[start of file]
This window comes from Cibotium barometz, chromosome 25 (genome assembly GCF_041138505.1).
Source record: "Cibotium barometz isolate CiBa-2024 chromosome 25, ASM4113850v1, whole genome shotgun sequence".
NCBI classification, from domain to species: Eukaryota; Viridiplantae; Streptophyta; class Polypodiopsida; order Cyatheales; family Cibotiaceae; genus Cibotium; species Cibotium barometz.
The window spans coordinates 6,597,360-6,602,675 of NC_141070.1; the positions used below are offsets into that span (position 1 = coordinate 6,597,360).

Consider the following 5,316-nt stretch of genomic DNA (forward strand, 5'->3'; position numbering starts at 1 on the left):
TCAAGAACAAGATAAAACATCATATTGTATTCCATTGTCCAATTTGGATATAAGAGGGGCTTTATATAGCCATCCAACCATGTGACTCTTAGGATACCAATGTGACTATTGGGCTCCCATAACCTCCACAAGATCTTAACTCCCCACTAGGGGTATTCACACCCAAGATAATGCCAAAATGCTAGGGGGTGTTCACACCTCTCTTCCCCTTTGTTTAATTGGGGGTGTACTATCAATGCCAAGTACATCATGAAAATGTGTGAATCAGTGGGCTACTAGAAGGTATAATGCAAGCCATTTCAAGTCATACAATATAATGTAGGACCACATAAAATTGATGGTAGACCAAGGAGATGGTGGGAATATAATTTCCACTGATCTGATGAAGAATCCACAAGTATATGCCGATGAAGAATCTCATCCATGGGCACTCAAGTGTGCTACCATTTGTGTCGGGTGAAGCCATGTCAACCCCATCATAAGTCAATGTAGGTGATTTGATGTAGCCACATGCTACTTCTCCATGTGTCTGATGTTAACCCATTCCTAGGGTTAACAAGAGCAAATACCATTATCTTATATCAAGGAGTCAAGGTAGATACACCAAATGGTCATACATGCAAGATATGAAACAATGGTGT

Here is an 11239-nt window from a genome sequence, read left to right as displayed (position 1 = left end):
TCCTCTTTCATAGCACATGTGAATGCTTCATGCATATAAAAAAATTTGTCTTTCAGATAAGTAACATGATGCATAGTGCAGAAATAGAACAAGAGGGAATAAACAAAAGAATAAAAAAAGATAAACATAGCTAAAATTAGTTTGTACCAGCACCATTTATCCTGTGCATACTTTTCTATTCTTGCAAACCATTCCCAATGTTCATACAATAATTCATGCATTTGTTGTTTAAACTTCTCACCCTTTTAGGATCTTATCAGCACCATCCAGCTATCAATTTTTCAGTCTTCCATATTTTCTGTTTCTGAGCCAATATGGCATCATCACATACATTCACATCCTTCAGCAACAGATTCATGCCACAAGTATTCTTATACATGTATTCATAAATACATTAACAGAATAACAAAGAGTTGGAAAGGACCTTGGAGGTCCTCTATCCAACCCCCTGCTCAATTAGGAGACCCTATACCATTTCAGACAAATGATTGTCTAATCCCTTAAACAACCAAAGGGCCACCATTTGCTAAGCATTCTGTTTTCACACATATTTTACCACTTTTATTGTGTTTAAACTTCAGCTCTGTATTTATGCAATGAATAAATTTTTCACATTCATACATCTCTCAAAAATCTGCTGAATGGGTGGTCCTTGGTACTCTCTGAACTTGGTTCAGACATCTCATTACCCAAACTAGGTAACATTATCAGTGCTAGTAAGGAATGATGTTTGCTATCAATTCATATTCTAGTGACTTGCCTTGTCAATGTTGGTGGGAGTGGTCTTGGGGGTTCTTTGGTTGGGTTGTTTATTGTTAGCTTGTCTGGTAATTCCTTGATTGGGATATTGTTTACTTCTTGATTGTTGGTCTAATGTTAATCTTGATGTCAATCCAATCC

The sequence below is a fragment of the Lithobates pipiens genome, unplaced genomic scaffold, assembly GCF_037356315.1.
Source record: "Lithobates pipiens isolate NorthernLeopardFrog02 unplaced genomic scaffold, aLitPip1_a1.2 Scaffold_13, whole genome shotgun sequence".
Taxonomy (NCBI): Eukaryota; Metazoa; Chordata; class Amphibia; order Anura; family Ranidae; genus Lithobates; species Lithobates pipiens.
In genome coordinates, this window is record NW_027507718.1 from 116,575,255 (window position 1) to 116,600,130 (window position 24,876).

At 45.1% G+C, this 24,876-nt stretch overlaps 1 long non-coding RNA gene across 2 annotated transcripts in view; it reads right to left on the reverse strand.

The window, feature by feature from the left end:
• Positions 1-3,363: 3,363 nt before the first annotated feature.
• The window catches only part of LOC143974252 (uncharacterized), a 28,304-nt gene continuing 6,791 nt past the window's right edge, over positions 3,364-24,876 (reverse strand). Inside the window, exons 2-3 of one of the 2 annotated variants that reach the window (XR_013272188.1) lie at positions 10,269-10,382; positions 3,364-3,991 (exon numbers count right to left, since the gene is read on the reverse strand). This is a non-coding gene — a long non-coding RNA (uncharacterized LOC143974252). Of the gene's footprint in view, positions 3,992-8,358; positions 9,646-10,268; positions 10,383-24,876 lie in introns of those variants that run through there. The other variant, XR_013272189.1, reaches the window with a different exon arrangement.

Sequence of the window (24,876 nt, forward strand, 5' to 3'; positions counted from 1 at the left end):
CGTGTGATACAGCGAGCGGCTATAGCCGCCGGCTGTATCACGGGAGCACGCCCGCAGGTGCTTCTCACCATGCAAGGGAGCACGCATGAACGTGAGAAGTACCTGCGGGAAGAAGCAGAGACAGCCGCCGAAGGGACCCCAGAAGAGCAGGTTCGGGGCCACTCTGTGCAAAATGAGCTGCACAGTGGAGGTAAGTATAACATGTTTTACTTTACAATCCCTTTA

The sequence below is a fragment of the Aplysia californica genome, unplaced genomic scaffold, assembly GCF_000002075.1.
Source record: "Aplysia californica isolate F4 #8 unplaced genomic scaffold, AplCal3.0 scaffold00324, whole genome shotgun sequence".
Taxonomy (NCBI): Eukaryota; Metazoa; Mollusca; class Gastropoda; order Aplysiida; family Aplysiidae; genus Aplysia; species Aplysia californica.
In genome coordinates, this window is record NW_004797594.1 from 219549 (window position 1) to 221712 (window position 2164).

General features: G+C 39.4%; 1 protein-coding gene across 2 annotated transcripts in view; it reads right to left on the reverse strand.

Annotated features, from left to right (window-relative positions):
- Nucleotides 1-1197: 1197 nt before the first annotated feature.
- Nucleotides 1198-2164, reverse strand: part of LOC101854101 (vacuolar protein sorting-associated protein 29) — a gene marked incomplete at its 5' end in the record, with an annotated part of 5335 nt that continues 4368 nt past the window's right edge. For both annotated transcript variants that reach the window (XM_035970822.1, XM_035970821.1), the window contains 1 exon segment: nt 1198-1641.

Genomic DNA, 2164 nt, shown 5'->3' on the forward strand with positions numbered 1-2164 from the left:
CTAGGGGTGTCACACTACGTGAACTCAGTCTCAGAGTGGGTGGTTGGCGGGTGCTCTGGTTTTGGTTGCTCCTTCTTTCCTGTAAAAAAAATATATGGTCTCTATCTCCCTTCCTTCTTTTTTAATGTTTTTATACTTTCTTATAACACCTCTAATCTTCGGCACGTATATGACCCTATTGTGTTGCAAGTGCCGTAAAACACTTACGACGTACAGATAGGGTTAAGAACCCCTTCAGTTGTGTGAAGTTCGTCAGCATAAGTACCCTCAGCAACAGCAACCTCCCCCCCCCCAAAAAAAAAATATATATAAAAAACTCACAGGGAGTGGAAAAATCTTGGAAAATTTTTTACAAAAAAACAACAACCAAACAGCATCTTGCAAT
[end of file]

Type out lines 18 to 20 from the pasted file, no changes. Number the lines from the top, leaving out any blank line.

CGTGTGATACAGCGAGCGGCTATAGCCGCCGGCTGTATCACGGGAGCACGCCCGCAGGTGCTTCTCACCATGCAAGGGAGCACGCATGAACGTGAGAAGTACCTGCGGGAAGAAGCAGAGACAGCCGCCGAAGGGACCCCAGAAGAGCAGGTTCGGGGCCACTCTGTGCAAAATGAGCTGCACAGTGGAGGTAAGTATAACATGTTTTACTTTACAATCCCTTTA

The sequence below is a fragment of the Aplysia californica genome, unplaced genomic scaffold, assembly GCF_000002075.1.
Source record: "Aplysia californica isolate F4 #8 unplaced genomic scaffold, AplCal3.0 scaffold00324, whole genome shotgun sequence".